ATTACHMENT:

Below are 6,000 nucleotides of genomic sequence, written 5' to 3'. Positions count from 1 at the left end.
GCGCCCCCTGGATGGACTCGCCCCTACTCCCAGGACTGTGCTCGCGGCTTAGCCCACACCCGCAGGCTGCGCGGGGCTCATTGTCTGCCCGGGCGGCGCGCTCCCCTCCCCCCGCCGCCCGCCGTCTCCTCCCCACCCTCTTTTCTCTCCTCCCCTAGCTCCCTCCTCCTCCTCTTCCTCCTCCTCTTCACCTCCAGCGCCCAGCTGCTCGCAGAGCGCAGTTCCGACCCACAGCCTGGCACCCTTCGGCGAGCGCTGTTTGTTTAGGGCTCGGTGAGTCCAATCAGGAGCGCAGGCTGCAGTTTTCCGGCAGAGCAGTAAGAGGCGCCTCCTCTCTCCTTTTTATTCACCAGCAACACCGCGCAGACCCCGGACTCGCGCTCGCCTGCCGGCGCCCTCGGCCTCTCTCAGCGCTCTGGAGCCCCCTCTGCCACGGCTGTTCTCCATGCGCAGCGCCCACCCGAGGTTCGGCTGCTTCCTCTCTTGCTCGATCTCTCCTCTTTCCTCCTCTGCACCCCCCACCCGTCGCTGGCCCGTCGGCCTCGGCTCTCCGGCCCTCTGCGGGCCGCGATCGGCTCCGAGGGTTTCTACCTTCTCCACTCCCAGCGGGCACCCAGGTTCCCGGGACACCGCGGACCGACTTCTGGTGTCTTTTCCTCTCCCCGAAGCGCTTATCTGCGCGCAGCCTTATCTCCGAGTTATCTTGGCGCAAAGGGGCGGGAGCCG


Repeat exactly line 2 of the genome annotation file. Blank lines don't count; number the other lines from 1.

GCGCCCCCTGGATGGACTCGCCCCTACTCCCAGGACTGTGCTCGCGGCTTAGCCCACACCCGCAGGCTGCGCGGGGCTCATTGTCTGCCCGGGCGGCGCGCTCCCCTCCCCCCGCCGCCCGCCGTCTCCTCCCCACCCTCTTTTCTCTCCTCCCCTAGCTCCCTCCTCCTCCTCTTCCTCCTCCTCTTCACCTCCAGCGCCCAGCTGCTCGCAGAGCGCAGTTCCGACCCACAGCCTGGCACCCTTCGGCGAGCGCTGTTTGTTTAGGGCTCGGTGAGTCCAATCAGGAGCGCAGGCTGCAGTTTTCCGGCAGAGCAGTAAGAGGCGCCTCCTCTCTCCTTTTTATTCACCAGCAACACCGCGCAGACCCCGGACTCGCGCTCGCCTGCCGGCGCCCTCGGCCTCTCTCAGCGCTCTGGAGCCCCCTCTGCCACGGCTGTTCTCCATGCGCAGCGCCCACCCGAGGTTCGGCTGCTTCCTCTCTTGCTCGATCTCTCCTCTTTCCTCCTCTGCACCCCCCACCCGTCGCTGGCCCGTCGGCCTCGGCTCTCCGGCCCTCTGCGGGCCGCGATCGGCTCCGAGGGTTTCTACCTTCTCCACTCCCAGCGGGCACCCAGGTTCCCGGGACACCGCGGACCGACTTCTGGTGTCTTTTCCTCTCCCCGAAGCGCTTATCTGCGCGCAGCCTTATCTCCGAGTTATCTTGGCGCAAAGGGGCGGGAGCCG